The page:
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14 December, 2023

Next year (and I don’t like to mention it, mate), I’m cycling to Spain. I’m currently in planning mode, so I am sorting out a tonne of things – the things I can control – knowing there is a lot I can’t fix right now. They’ll iron themselves out along the way.

For instance, minimal weight and maximum fitness are essential – not the easiest things to control when you’re ill for nearly three weeks, can’t exercise, and Christmas Hampers start arriving at the door. But January is another day, and I’ve had a tendency to put those things off since the age of 12.

My equipment is also important, especially the bike. Sounds obvious, right? But you’d be amazed at how many times I’ve cycled with people on very expensive bikes that squeak away just for the sake of a little TLC and lube.

There’s plenty about cycling you can’t control – the terrain, the weather (especially headwinds). But, as they say, a chain is only as strong as the weakest link, which can hamper progress and make it seem like you’re peddling uphill the whole time. No amount of fitness or weight loss will remove that problem; it’s all about regularly checking the machine and rectifying the issue.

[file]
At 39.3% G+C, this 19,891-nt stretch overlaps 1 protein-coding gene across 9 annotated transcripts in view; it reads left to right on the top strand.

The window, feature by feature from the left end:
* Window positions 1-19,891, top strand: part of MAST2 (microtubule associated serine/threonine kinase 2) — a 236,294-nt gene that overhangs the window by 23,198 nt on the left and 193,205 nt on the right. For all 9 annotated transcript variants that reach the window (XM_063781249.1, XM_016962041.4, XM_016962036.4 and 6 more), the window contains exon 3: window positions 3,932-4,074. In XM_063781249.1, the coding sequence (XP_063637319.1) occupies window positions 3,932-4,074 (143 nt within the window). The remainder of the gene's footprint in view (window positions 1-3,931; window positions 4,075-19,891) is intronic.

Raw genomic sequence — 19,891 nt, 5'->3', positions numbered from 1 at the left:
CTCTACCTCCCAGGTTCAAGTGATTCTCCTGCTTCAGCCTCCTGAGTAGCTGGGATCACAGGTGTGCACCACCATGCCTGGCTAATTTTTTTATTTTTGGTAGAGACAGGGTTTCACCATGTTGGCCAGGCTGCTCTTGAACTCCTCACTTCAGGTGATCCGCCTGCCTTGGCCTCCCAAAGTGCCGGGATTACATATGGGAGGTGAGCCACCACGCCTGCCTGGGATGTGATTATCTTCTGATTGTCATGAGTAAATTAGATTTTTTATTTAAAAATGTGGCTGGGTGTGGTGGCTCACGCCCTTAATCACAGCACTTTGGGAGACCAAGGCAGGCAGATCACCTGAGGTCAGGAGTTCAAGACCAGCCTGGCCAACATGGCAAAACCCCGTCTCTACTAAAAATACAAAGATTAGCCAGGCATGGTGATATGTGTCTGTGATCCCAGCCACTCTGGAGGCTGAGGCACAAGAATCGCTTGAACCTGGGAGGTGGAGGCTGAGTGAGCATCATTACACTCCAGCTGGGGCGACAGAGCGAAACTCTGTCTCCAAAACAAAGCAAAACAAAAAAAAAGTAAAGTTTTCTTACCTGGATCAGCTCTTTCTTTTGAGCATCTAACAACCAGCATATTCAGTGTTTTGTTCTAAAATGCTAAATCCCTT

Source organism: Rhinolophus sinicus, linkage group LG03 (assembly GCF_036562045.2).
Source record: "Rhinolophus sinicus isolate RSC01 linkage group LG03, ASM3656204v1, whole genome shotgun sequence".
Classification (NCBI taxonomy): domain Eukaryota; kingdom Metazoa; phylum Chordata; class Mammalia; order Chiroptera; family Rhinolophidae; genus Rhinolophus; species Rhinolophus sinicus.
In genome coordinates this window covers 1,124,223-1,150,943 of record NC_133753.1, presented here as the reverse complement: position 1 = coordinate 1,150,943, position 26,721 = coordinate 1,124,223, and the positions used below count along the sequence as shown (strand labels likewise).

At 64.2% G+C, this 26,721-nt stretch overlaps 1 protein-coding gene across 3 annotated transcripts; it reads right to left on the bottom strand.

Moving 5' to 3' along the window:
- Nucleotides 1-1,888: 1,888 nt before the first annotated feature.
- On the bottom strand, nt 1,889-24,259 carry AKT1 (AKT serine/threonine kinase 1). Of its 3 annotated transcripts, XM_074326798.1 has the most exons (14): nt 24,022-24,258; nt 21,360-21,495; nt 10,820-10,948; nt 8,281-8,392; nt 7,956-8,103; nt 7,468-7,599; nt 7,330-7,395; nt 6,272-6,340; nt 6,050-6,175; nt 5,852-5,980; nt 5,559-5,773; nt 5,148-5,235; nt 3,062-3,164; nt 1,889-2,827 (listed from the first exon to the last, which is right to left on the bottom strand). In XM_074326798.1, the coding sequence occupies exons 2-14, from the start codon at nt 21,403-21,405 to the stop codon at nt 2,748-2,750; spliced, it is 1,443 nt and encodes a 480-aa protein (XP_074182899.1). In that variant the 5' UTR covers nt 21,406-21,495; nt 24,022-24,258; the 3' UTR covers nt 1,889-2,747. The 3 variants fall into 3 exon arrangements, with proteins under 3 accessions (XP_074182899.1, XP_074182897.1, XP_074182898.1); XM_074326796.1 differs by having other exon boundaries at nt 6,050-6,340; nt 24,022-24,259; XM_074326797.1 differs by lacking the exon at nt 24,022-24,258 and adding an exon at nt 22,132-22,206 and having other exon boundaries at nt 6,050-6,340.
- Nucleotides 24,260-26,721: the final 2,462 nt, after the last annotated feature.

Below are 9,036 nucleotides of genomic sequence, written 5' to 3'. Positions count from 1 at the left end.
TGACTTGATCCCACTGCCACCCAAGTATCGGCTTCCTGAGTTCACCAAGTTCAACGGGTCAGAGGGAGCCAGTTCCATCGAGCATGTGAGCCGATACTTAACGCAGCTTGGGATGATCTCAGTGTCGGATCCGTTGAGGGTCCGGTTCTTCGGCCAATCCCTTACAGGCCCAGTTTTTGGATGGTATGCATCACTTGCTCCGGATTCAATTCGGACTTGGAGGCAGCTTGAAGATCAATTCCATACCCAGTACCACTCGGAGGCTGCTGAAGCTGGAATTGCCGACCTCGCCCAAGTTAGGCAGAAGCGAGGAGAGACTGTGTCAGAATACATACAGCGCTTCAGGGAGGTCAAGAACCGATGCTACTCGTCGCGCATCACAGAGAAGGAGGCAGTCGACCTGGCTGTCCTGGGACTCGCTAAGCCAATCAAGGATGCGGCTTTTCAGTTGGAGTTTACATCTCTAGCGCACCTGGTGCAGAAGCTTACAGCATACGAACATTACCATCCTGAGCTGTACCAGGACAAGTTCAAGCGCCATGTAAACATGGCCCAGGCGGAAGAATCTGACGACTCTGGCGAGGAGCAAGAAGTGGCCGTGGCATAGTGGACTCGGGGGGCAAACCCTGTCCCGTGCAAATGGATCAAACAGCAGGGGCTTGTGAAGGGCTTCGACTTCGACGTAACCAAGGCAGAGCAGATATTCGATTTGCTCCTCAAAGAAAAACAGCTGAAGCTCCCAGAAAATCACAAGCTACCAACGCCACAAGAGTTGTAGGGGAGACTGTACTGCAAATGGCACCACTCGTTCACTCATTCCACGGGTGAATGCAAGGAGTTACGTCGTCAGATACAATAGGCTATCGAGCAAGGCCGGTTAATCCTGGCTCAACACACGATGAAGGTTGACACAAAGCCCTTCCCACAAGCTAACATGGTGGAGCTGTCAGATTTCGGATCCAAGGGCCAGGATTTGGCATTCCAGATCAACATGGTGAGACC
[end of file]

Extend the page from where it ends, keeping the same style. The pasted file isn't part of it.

Meanwhile, sneezing and coughing over my keyboard at home, I’ve been booking Christmas events for a client. Do you ever get the feeling, even though you are spending a four-figure sum, that the other person doesn’t care less – that the process is laborious, you are doing all the chasing, and that you are, well, peddling up-hill into the wind on a bike with a rusty chain?

In 2003, Dave Brailsford began the journey of transforming British Cycling by introducing the philosophy of marginal gains. The success that followed spoke for itself.

"The whole principle came from the idea that if you broke down everything you could think of that goes into riding a bike and then improved it by 1%; you will get a significant increase when you put them all together."

Now, you don’t have to take the approach of an elite sportsperson to improve your output (or sales input) and ensure your process glides with the least amount of friction. If you take the approach that ‘a job is not a job until the bill’s been paid’, you will absolutely find weak links in your chain. And, perhaps if you oil them, you’ll soon notice the combined effects and improvements.

Many years ago, I built a small website for a local mechanic. We met a few months later, and I could see from the web stats that it was working well. I was feeling bullish. He sat there and moaned at me – that he wasn’t getting any extra telephone calls and that he had wasted his money. I went away to ponder and check things through again, then called him back that afternoon.

No one answered the phone.

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